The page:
Four Polyhedra Featuring Heptagons

Heptagons only appear infrequently in interesting polyhedra. I recently found a few that I like.

Icosidodeca 2nd tetstell with heptagons and triangles is pyritohedral.gif

To form the first of these solids, shown above, I started with the icosidodecahedron, dropped the symmetry of the model from icosahedral to tetrahedral, and then stellated it twice using Stella 4d (available here). To obtain the model shown below, which also features heptagons and triangles, I stellated it once more. Both of these polyhedra have pyritohedral symmetry.

Icosidodeca 3rd tetstell with heptagons and triangles is pyritohedral.gif

To form the next model shown, I began with an rhombicosidodecahedron, set it to tetrahedral symmetry, and stellated it eight times. This produces a chiral solid with tetrahedral symmetry.

Stellated Rhombicosidodeca 8th tetstell features 8 heptagons tet symmetry.gif

For the last of these four polyhedra featuring heptagons, I began with the snub dodecahedron, dropped the symmetry of the model down from icosahedral to tetrahedral, and then stellated it sixty-one times. The resulting solid is chiral, with tetrahedral symmetry.

Snub Dodeca 61st tetstell.gif

Three Polyhedra Featuring Heptagons

For some reason I do not fully understand, polyhedra featuring heptagons, even if irregular, do not appear often, at least not in my geometrical investigations — so I was pleased to find these three, using Stella 4d: Polyhedron Navigator, available at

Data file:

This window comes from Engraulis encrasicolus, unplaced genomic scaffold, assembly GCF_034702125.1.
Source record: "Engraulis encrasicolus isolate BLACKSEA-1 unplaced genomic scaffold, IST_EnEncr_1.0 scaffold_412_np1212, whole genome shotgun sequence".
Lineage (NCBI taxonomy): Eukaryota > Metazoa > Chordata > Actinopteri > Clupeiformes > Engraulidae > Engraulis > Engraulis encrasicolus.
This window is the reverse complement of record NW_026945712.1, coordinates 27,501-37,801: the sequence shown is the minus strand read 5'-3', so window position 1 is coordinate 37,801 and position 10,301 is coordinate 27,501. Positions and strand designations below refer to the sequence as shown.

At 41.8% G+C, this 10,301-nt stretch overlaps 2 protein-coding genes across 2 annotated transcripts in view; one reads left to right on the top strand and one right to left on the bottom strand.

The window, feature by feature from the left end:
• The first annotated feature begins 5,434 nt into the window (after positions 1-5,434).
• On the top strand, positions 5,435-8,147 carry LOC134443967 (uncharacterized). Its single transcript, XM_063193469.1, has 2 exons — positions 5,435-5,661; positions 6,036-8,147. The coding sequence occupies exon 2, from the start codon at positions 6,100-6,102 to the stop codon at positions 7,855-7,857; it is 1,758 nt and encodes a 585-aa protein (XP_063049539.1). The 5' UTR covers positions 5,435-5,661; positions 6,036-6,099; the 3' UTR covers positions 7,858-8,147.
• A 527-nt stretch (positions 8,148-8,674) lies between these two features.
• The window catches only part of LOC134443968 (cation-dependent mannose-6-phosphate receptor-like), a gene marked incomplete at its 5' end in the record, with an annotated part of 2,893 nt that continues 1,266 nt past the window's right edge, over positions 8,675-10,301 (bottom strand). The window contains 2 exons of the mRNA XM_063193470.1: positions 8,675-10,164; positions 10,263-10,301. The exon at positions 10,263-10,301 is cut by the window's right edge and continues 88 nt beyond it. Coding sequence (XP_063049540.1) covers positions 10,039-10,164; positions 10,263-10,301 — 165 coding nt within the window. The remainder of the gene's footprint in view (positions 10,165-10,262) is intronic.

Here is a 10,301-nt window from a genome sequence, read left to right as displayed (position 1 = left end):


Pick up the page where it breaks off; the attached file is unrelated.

A Box of Heptagons

It is hard to find polyhedra which contain regular heptagons, but that simply makes the search more challenging, and therefore more fun. This polyhedron features six regular heptagons, and was created with Stella 4d, software available here.

Box of Heptagons

A Star with 49 Points, to Celebrate the 49-Hour Weekend Caused by the End of Daylight Saving Time, Tomorrow, in Most of the USA


This is the weekend that Daylight Saving Time (or DST) ends in most parts of the USA, which means that this is the only weekend of the year, here, which lasts 49 hours, rather than the usual 48.

To celebrate this once-a-year event, I created the design above, based on the number 49. I started by making one heptagram, inscribed in a circle. The heptagram I used is one of two which exist, and is also called the {7/3} star heptagon. It looks like this:


After making one of these, I then rotated it 1/49th of a full rotation, repeatedly, until I had seven of them inscribed in the circle. Seven times seven, of course, is 49, so this created one type (many are possible) of 49-pointed star. Also, I had already extended the line segments to form lines, so that this geometrical design would extend outside the circle. Next came thickening and blackening these lines, as well as the circle, and re-coloring the red points to be black, as well.

All of this work was performed using Geometer’s Sketchpad. I then took a screenshot, moved the design to MS-Paint, and used that program to add the colors seen in the image at the top of this post.